Monday, August 3, 2009

Ordinary Time


Late yesterday afternoon was hot and humid, much like today.  It is since we moved to Richmond that I truly understand the term “wet blanket.”  We need a good downpour with some righteous thunder and cracks of lightning, but no rain is in the forecast right now.

I went off to church at 5:30 pm, grateful to be able to wear short sleeves,  light clamdiggers and a pair of sandals.  I did carry my new bright green hobo bag with the hot pink lining, $8.00 on sale  Saturday at Penney’s.  When I got inside the dim, candle-lit church, I stood at the back for a couple of minutes, looking for my friend Lacey, but couldn’t see her, so I sat alone in an empty pew.  For some reason, I decided upon a pew that has a pillar at one end, and later wished I hadn’t, because it’s hard to squeeze around that big fat stone pillar on the way back from candle-lighting or Communion.  No wonder I was alone.

It was cool enough inside the thick walls of the church.  I said a few words to the Creator Spirit, and sat back to reflect upon the week before the service started.  We finalized our plans for Cincinnati and will be seeing Tara on Friday.  I need to hold my daughter close and touch her hair.  Sheila finished painting our old red shed and it is now terra cotta and green and looks new.  I don’t know how she managed it with the ladder and the heat, and she says never again, but it looks wonderful.  Our neighbor Linda made a tomato tart with homemade pastry and heirloom tomatoes, and invited us to share one night.  Walking home down the sidewalk, we noticed how bright and clear the moon was.  As always, we had good books to read this week, Weight Watchers fudge bars in the freezer,  and pets on our laps or snoring in the corner. 

Just before the service began, my ears picked up an odd sound, very much like a cow mooing in a pasture.  Must be something outside, I thought.  Then the pianist, the harpist, and the flute player began the prelude.  One of the priests read the opening poem.  All of us sang the first hymn, We All Are One In Mission, the words and tune unfamiliar to me but easy enough to follow.  A lady behind me, who sounded tall and elderly, sang out with confidence and enthusiasm, off-key.  Terribly off-key.  Then the priest read a prayer for evening “…our love and encircler/Each day and each night,/Each light and each dark,/Be near us, uphold us,/Our treasure and our truth.”

Just before the Reading from the Gospel, it was quiet, and I heard the cattle lowing again.  It wasn’t outside.  Somewhere across the aisle and behind me, someone who sounded large and male was sound asleep.  The acoustics in the church are excellent.  Had the reading been about shepherds watching over their flocks, the lowing might have added a certain atmosphere.  But the Reading was actually about the disciples asking Jesus what sign he is going to give them so that they can see it and believe.  Jesus, of course, has been walking on water, calming storms, feeding thousands of people with a few loaves and fishes, and so on.  But the disciples want another sign, like bread from heaven.  Jesus tells them, “I am the bread of life.  Whoever comes to me will never be hungry, and whoever believes in me will never be thirsty.”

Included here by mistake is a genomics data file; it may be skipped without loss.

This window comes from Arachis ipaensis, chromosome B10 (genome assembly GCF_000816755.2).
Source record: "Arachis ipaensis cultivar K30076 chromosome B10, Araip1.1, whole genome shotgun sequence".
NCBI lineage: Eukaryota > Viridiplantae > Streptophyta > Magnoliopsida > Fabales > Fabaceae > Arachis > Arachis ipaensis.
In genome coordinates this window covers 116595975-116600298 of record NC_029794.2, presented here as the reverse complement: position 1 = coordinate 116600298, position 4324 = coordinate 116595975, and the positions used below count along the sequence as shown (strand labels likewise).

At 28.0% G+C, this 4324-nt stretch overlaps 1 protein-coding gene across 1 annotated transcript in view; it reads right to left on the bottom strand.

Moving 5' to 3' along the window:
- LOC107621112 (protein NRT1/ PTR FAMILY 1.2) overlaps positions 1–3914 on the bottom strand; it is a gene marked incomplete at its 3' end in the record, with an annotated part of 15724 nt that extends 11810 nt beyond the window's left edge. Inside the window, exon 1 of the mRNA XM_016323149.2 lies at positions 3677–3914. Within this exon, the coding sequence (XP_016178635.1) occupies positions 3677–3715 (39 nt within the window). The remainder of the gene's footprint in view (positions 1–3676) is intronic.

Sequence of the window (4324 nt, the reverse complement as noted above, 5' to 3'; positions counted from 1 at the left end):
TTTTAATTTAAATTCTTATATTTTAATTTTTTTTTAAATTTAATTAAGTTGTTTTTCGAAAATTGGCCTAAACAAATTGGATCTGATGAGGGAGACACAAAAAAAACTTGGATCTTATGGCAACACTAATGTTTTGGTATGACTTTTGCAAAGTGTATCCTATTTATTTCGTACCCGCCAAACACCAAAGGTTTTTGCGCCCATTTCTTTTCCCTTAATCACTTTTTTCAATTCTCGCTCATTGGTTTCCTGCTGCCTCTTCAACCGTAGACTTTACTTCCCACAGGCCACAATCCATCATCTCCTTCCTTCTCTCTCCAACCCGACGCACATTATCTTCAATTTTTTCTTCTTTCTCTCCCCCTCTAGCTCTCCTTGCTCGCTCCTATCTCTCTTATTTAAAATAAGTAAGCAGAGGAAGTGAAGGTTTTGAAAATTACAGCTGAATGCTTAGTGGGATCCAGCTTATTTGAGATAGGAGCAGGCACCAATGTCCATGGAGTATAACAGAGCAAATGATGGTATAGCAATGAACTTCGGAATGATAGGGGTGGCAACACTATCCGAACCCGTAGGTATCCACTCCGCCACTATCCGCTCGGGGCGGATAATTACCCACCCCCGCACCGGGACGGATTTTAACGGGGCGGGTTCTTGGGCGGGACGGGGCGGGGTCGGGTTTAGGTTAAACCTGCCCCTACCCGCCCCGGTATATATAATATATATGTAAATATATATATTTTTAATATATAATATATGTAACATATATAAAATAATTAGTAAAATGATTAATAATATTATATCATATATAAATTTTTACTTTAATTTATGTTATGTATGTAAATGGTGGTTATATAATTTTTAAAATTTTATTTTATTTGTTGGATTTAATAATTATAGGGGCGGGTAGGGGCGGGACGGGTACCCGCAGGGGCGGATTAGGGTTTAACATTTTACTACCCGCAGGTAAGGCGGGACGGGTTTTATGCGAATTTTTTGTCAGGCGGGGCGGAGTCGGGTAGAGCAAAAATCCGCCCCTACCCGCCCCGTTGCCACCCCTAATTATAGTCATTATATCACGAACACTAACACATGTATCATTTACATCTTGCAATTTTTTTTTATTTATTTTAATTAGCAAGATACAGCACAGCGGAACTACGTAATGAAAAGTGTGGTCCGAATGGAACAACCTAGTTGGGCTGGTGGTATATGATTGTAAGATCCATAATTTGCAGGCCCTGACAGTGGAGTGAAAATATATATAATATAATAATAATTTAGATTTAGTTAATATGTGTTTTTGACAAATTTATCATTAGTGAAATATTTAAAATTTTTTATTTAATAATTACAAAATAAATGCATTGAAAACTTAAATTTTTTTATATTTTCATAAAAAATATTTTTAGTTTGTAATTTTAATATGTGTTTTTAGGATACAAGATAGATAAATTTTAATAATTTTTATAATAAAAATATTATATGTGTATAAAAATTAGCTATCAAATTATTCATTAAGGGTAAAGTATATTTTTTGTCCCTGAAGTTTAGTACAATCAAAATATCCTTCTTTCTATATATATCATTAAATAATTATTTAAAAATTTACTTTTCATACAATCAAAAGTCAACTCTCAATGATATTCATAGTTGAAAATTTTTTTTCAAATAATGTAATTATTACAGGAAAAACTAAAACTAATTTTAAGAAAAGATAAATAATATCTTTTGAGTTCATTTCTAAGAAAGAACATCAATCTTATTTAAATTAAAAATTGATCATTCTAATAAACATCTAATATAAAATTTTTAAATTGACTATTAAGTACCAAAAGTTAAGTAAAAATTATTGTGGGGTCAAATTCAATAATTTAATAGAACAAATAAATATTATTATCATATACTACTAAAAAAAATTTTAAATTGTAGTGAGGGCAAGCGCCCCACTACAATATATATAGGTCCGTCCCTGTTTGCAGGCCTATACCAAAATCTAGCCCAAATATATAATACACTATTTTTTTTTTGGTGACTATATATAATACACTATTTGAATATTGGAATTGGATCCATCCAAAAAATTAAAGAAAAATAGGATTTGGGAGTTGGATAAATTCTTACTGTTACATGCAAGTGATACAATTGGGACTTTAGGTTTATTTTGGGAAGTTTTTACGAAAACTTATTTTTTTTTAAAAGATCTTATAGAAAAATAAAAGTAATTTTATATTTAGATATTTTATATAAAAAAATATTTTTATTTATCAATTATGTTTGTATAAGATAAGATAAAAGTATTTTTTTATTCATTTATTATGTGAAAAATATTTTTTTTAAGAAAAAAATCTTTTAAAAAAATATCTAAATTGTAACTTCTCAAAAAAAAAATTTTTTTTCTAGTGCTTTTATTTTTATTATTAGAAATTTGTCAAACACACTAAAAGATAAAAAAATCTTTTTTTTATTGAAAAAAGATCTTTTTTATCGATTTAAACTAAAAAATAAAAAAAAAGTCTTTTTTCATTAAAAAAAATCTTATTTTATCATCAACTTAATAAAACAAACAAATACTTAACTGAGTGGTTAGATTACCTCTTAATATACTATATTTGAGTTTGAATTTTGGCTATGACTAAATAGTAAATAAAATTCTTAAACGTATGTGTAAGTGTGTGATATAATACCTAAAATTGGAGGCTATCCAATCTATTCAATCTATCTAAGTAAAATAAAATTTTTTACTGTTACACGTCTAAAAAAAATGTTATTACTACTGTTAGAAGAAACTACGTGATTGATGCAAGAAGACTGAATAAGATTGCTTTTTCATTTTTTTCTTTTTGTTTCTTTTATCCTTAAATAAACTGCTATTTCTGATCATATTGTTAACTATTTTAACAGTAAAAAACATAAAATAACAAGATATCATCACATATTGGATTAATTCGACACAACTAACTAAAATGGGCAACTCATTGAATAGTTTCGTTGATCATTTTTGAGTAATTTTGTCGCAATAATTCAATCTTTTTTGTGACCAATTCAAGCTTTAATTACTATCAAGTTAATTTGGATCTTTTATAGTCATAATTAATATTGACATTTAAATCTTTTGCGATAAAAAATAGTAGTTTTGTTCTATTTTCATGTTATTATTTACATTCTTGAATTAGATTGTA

The Reading concluded, and silence was observed, except of course by the dedicated snorer.  The man in front of me looked around and quietly laughed once, into his lap.  Weezie, one of the priests, gave the brief Reflection.  I like it best when Weezie tells a story with herself in it, but she didn’t this time.  Relating to the Gospel, she asked us to think about the signs we are looking for, versus the signs that are right there in front of us every day.  Ordinary things. 

“Ask yourself,” Weezie said, “what is it you are coming here for.  And receive what you get.” 

Ordinary time.  Our treasure and our truth.


  1. So true. Such beauty there is in the ordinary. From cats in repose to tomato tarts. From bright green handbags to enthusiastic off-key singing. From big, bright full moons to old men snoring in church. As always, lovely writing, Sharon.

    Safe journeys to you and Sheila. I'm glad you're going to get to see Tara.

  2. And I am glad to have you as a friend, Beth.

  3. Thank you! It was a pleasure to go to church with you, to feel the coolness inside, and to hear and reflect on the message. So easy it is to let the ordinary miracles slide by whilst looking for 'burning bushes.' I smiled at the lowing sleeper; it's not easy to sleep in humid heat. He found what he needed in the sanctuary, I guess. ;-)

  4. Just reading your blog for the first time in a while. I was there that evening but we didn't see each other until after the fact. The phrase that stood out to me was, "ask yourself what it is you are coming here for, and receive what you get." I always do and am always spiritually renewed, uplifted by the beautiful, plaintive Celtic worhip style, especially the instrumentalists, and the sacrement of the Euchurist. I've been searching for this all my life.